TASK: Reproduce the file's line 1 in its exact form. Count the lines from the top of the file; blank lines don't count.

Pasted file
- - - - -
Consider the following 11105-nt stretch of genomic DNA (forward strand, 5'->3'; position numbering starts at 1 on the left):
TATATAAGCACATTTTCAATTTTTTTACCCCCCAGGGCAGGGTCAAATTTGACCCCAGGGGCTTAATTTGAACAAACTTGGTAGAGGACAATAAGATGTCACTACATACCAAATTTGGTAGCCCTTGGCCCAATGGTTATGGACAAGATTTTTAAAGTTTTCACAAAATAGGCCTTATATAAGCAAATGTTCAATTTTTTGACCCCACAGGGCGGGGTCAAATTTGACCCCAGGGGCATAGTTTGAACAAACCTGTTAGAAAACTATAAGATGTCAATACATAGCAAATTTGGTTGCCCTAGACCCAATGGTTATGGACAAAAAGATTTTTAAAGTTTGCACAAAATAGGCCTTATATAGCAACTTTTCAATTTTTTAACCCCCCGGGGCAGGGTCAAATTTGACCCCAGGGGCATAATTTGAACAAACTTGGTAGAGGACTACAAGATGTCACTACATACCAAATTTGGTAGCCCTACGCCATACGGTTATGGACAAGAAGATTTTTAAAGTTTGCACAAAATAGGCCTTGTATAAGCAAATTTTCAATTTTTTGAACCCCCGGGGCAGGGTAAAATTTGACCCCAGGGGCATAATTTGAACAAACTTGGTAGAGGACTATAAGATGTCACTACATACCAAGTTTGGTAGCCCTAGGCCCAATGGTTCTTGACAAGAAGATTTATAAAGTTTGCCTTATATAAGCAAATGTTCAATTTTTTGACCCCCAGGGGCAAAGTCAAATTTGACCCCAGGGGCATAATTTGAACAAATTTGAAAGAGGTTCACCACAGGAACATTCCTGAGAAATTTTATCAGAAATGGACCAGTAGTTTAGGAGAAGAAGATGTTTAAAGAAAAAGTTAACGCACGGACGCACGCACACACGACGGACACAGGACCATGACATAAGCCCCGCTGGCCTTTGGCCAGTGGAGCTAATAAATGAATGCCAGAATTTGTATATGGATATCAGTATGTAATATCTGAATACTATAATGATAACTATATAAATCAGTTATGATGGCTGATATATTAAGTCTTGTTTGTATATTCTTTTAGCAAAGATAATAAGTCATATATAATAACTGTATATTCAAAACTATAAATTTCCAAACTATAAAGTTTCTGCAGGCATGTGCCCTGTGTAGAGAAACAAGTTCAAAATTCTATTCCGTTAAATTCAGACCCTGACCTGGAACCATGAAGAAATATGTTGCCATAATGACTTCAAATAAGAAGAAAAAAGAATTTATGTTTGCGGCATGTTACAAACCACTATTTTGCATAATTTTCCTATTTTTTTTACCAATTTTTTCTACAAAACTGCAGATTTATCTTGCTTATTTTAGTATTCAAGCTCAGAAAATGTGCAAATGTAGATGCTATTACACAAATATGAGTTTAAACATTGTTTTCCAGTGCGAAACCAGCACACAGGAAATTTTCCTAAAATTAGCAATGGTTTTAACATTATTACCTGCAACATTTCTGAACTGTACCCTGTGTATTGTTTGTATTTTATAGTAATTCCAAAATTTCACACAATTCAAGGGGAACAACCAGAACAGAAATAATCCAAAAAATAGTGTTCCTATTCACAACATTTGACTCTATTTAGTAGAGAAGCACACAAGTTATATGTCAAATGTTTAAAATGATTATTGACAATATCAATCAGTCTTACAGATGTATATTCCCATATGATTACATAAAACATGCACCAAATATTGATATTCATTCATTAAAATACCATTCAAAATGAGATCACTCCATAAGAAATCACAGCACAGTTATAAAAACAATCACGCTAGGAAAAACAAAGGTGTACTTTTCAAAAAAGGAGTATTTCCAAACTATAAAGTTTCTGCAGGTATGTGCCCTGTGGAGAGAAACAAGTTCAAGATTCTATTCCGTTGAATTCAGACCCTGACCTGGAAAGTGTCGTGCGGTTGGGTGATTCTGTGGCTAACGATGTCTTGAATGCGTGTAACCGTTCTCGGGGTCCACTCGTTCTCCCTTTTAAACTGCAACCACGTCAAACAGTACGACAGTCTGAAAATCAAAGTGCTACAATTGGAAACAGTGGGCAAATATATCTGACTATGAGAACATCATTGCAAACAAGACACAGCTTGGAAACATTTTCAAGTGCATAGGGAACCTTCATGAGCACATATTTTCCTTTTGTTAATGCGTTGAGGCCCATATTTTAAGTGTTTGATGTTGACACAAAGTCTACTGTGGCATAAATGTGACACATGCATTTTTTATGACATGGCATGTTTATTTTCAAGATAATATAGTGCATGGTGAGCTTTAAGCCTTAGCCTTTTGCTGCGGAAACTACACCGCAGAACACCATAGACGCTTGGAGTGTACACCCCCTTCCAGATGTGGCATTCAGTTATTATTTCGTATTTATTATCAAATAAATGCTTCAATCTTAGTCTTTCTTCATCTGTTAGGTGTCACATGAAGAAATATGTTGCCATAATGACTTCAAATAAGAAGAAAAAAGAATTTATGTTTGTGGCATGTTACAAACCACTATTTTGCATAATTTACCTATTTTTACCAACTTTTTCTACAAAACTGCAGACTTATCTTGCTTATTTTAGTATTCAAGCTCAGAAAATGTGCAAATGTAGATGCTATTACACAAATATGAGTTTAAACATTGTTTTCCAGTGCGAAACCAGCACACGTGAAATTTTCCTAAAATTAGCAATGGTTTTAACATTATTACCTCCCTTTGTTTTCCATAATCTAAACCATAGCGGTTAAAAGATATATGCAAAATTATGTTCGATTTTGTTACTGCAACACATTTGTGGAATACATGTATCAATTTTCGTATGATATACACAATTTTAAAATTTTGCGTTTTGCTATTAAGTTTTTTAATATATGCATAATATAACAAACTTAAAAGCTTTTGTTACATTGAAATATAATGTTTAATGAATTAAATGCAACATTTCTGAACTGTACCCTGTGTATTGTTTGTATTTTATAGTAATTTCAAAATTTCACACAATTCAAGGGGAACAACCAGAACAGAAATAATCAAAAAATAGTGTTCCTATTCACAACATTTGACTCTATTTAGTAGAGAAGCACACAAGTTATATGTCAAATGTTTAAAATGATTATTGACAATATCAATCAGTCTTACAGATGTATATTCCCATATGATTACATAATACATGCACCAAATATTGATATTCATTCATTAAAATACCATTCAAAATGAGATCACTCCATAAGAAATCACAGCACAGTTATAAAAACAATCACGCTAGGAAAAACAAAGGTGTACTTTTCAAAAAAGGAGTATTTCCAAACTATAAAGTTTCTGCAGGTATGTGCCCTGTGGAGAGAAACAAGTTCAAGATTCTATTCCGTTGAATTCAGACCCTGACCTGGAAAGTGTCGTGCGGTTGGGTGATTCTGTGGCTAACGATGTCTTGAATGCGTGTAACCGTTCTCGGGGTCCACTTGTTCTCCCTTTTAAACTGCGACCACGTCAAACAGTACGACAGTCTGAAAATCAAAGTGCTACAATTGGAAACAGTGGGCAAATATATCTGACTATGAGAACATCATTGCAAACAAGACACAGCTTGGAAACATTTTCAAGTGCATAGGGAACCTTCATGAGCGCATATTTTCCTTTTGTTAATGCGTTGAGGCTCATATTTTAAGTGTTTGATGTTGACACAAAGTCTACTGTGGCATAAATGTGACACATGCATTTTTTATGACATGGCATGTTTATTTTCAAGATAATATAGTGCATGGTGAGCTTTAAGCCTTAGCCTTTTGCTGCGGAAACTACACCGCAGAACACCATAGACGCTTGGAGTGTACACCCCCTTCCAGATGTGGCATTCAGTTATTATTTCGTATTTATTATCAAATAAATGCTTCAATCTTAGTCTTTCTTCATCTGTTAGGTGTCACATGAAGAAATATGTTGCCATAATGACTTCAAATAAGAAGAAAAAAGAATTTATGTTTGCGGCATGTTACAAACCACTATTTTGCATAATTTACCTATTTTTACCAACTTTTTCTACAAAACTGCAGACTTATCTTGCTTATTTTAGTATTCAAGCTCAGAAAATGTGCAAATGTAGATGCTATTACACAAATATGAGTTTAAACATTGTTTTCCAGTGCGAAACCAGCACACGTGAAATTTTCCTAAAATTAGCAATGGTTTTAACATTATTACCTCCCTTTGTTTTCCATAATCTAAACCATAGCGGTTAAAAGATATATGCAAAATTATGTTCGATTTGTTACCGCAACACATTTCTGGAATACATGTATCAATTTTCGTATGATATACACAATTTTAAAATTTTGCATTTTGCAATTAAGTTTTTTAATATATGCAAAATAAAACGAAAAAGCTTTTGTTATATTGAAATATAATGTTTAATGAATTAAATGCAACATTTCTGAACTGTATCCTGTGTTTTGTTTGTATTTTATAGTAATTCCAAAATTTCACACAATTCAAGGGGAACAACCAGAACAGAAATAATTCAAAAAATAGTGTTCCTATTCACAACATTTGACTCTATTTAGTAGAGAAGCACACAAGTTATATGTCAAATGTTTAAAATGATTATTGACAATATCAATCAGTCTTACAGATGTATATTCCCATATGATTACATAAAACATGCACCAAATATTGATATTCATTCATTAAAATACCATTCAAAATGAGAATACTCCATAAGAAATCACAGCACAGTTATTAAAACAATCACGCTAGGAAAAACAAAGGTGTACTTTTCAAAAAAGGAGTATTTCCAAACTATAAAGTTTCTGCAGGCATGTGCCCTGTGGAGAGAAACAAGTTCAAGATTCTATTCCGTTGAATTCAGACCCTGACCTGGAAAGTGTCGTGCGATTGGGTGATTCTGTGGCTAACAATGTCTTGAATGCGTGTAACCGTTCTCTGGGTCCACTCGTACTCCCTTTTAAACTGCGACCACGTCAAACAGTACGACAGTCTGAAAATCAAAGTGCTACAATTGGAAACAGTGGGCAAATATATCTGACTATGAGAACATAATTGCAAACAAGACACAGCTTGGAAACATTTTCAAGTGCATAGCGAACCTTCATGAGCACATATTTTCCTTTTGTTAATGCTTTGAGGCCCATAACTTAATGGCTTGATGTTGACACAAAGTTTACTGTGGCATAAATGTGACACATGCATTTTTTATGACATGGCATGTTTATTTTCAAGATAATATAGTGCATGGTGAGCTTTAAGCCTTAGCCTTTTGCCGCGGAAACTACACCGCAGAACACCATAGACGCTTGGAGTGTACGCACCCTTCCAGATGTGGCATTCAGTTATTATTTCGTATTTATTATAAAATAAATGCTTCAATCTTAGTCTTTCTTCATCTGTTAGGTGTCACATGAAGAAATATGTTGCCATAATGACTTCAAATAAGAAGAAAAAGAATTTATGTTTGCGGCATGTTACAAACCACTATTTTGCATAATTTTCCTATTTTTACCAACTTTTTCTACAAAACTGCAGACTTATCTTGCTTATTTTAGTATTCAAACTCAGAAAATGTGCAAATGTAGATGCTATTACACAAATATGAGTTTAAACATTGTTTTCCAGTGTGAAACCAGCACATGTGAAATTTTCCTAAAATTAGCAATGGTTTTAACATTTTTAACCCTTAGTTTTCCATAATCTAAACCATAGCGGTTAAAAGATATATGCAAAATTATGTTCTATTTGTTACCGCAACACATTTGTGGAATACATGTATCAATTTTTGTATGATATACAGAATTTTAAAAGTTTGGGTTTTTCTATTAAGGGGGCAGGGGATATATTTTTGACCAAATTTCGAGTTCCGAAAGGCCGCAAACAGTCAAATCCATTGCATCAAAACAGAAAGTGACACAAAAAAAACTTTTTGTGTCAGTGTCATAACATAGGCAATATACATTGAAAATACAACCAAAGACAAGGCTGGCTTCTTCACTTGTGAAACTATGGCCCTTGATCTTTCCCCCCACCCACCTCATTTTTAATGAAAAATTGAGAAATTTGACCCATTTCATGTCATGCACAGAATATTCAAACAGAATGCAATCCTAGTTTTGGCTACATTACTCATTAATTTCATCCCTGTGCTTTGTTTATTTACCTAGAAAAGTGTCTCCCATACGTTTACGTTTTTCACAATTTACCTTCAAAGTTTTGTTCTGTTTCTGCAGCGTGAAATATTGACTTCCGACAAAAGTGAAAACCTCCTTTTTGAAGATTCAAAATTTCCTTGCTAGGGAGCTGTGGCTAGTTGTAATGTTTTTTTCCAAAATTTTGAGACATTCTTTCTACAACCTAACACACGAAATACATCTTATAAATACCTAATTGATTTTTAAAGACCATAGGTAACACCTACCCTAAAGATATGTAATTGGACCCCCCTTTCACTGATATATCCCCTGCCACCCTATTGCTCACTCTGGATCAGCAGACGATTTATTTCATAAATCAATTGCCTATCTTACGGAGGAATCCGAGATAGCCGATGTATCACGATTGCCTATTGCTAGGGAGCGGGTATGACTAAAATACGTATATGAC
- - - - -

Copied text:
Consider the following 11105-nt stretch of genomic DNA (forward strand, 5'->3'; position numbering starts at 1 on the left):